What is Telecommunication?
Put simply, it is the exchange of information between communicating participants using technology. Once upon a time the universal method of social communication over distances was the telephone and the spoken words. The method of transmission of the information was much more limited, predominantly electrically over physical media, such as cables. The use of the electromagnetic spectrum as the method of transmission, was predominantly limited to radio transmissions. Today, technological advances and our use of the electromagnetic spectrum for transmitting data, means that our method of communication over any distance, be it by picture, word, video or voice can be achieved over a variety of media, ranging from smartphones to computers, wherever we want and wherever we are. Communication itself is not limited to humans, it can also involve computers and other devices exchanging information – just look up the definition of the internet of things on Wikipedia, to find out more! The Telecommunications sector makes £billions a year and is ever expanding. Companies such as UBER could not exist without it. So anytime you are picking up your mobile or your i-pad to communicate, surf the web or whatever, the telecommunications sector is somehow engaged.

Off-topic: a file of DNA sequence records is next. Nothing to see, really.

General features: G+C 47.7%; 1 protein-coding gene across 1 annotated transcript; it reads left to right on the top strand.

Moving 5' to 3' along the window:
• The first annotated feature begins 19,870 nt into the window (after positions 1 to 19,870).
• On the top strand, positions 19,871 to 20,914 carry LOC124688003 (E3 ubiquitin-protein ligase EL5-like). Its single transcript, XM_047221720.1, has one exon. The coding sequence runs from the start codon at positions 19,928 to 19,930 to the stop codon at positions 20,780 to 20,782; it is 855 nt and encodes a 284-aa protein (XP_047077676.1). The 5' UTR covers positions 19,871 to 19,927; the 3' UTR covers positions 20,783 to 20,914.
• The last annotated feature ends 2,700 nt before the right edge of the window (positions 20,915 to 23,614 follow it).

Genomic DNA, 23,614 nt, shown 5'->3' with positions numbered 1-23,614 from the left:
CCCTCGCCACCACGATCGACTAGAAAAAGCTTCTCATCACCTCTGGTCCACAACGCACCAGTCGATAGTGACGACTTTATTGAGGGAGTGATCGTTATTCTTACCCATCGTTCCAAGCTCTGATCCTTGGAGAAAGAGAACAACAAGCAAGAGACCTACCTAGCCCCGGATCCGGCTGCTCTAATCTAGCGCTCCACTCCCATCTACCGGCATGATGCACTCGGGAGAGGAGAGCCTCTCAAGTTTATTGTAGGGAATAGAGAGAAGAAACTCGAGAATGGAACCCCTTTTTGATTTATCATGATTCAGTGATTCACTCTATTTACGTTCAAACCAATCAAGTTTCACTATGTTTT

This involves both private disputes between contracting parties at various parts of the service chain from network operators, mast site providers to content providers, and public disputes between the telecommunications regulators and the market players. Since telecommunications is considered to be an essential public utility, it is regulated by OFCOM.
The UK Communications Act 2003
The provision of UK telecommunications services is subject to an EU regulatory regime, which in this jurisdiction is under the legislative framework of the Communications Act 2003. This Act implemented a set of core EU directives from 2002, which were designed to provide the core regulatory framework for electronic communications in Europe and to modernise and further harmonise communications regulation across the European Union.
It is obvious to telecoms lawyers that Brexit will now bring its own challenges to the telecommunications sector as over a decade and a half of harmonization will begin to unravel!
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